Quarterly financial statistics for enterprises, second quarter 2013
Canadian corporations earned $72.2 billion in operating profits in the second quarter, down 0.8% from the previous quarter. This decline followed a 2.8% decrease in the first quarter. Overall, operating profits were down in 10 of 22 industries.
In the non-financial sector, operating profits fell 3.9% to $51.1 billion in the second quarter, following a 0.5% decrease the previous quarter. Manufacturing industries led the decline with a 16.6% drop to $9.9 billion.
In the financial sector, operating profits increased by 7.6% to $21.1 billion in the second quarter, following an 8.5% decline in the first quarter. Most of the gain in the second quarter came from life, health and medical insurance carriers.
On a year-over-year basis, operating profits for Canadian corporations increased 1.4% compared with the second quarter of 2012. Profits fell 1.4% in the non-financial sector and rose 9.1% in the financial sector.
Operating profits in manufacturing fell for the third consecutive quarter, down 16.6% to $9.9 billion in the second quarter.
Overall, 8 of 13 manufacturing industries reported declines.
Operating profits for petroleum and coals products manufacturing led the decline, falling 49.2% to $1.6 billion in the second quarter. Profits fell because of a variety of factors, including maintenance downtime, pipeline outages and lower industry margins.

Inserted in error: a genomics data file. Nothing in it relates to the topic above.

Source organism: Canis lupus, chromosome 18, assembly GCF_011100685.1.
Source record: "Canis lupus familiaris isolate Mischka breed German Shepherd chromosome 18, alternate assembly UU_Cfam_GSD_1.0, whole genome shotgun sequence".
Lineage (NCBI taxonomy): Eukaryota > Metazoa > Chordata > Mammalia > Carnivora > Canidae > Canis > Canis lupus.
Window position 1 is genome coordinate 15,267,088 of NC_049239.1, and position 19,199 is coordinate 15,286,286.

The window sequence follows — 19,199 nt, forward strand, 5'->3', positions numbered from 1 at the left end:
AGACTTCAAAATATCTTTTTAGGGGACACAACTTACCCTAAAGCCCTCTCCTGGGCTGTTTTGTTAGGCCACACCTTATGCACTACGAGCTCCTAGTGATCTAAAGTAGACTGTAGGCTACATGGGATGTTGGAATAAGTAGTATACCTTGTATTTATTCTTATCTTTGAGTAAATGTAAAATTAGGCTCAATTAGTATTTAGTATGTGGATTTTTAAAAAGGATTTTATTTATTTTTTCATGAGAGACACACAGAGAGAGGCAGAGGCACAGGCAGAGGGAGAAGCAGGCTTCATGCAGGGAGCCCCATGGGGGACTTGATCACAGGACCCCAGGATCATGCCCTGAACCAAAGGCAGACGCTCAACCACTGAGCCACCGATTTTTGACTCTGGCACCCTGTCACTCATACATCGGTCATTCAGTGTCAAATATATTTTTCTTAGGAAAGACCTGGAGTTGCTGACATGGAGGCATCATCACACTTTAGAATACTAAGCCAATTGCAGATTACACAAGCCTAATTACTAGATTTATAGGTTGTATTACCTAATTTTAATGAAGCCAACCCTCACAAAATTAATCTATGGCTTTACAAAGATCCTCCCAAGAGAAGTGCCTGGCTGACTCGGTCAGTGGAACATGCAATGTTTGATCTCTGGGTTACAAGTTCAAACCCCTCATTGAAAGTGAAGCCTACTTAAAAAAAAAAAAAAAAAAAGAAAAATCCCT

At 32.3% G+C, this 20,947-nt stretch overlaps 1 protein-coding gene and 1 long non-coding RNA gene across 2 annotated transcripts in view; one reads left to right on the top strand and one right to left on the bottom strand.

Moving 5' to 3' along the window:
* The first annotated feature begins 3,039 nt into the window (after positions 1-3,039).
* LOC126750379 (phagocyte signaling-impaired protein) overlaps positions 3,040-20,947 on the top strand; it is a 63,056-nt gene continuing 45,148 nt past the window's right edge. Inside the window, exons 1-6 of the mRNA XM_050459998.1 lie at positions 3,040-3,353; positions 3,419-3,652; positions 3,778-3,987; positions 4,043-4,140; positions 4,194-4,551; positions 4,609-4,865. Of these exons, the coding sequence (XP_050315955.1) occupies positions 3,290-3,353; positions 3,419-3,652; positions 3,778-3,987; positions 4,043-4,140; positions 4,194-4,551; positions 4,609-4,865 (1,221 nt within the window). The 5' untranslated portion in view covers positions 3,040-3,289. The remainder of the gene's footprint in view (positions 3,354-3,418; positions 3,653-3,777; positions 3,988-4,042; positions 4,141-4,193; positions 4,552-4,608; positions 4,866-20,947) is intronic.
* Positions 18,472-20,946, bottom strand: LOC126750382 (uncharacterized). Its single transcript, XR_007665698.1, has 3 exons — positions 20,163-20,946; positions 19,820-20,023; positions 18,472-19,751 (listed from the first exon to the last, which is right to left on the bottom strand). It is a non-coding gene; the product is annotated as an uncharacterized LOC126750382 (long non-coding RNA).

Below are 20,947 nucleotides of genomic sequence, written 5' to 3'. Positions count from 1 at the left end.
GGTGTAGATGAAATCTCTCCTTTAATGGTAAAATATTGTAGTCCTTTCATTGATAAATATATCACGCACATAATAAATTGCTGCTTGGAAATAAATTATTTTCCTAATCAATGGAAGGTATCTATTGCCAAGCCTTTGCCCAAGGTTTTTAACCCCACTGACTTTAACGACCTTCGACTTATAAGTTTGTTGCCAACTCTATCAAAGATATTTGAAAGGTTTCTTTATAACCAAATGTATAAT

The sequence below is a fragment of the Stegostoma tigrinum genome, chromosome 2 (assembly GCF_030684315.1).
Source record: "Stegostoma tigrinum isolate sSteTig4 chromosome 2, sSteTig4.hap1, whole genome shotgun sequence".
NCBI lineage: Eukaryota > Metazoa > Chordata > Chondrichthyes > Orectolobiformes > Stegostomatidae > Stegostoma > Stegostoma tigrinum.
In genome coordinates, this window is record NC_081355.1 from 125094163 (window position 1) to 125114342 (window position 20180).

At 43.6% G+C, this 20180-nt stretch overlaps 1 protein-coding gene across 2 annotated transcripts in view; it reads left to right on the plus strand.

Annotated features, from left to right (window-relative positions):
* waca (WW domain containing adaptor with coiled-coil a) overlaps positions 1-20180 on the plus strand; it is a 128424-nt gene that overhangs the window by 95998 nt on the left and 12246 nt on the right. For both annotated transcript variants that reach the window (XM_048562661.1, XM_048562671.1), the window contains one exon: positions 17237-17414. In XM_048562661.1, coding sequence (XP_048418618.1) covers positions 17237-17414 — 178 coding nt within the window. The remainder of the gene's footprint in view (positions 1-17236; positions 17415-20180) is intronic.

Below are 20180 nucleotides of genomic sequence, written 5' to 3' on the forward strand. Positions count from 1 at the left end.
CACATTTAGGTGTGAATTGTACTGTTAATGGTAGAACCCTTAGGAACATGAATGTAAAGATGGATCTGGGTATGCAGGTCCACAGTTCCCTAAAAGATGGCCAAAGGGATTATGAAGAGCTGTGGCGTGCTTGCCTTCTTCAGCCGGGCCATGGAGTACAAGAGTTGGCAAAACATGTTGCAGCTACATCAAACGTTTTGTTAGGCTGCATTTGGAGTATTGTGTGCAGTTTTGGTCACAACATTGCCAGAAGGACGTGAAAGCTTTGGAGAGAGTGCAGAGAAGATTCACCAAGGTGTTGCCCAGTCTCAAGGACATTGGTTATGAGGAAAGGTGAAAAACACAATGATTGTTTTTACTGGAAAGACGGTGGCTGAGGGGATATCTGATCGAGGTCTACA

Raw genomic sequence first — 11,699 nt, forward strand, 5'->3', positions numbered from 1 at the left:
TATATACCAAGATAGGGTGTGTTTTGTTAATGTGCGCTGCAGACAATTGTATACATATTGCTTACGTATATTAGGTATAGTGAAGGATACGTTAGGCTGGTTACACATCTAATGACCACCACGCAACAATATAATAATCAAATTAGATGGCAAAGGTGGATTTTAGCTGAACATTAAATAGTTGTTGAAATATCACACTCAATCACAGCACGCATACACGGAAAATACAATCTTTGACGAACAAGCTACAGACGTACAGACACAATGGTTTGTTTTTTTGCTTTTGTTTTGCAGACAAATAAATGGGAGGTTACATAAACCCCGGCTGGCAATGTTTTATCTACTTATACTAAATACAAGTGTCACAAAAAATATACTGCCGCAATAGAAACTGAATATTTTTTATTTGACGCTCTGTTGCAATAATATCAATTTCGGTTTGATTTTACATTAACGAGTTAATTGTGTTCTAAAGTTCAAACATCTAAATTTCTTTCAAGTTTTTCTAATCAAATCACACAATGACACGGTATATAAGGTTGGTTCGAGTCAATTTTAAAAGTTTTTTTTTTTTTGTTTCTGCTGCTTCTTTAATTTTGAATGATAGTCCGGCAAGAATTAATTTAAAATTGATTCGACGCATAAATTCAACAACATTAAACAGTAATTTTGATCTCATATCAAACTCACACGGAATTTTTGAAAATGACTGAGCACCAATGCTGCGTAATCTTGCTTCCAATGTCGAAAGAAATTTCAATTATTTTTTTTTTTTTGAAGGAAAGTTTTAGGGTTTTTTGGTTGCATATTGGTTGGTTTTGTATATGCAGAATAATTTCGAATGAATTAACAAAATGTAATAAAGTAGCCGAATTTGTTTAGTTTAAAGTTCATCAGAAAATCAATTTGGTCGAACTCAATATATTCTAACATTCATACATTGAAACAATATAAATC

Primary metal manufacturing profits fell by two-thirds (-66.6%) to $126 million in the second quarter, while chemical, plastics and rubber products manufacturing profits rose 5.1% to $2.5 billion.
In other sectors, operating profits in construction were down 8.8% to $3.8 billion.
Real estate and rental and leasing profits fell 7.0% to $4.4 billion.
Profits in transportation and warehousing declined 5.8% to $3.5 billion.
Wholesalers' profits fell 3.5% to $5.7 billion in the second quarter. This was mainly the result of a 9.1% reduction in operating profits for other wholesalers-distributors, such as distribution centres. These businesses, which support and supply retail operations, saw operating profits fall to $2.0 billion. Retailers' profits increased 1.5% to $4.0 billion, with "other retailers" leading the gain in the second quarter.
Oil and gas extraction and support activities profits rose by 49.2% to $1.9 billion. This increase was spurred on by strong sales, while expenses were stable.
Following the first quarterly decline in four quarters, operating profits in the financial sector bounced back in second quarter, rising 7.6% to $21.1 billion.
An increase of $776 million by life, health and medical insurance carriers accounted for more than half of the gain in operating profits in the financial sector.
Banking and other depository credit intermediation profits increased 2.9% to $8.8 billion in the second quarter, while securities, commodity contracts, and other financial investment and related activities rose 4.3% to $5.7 billion.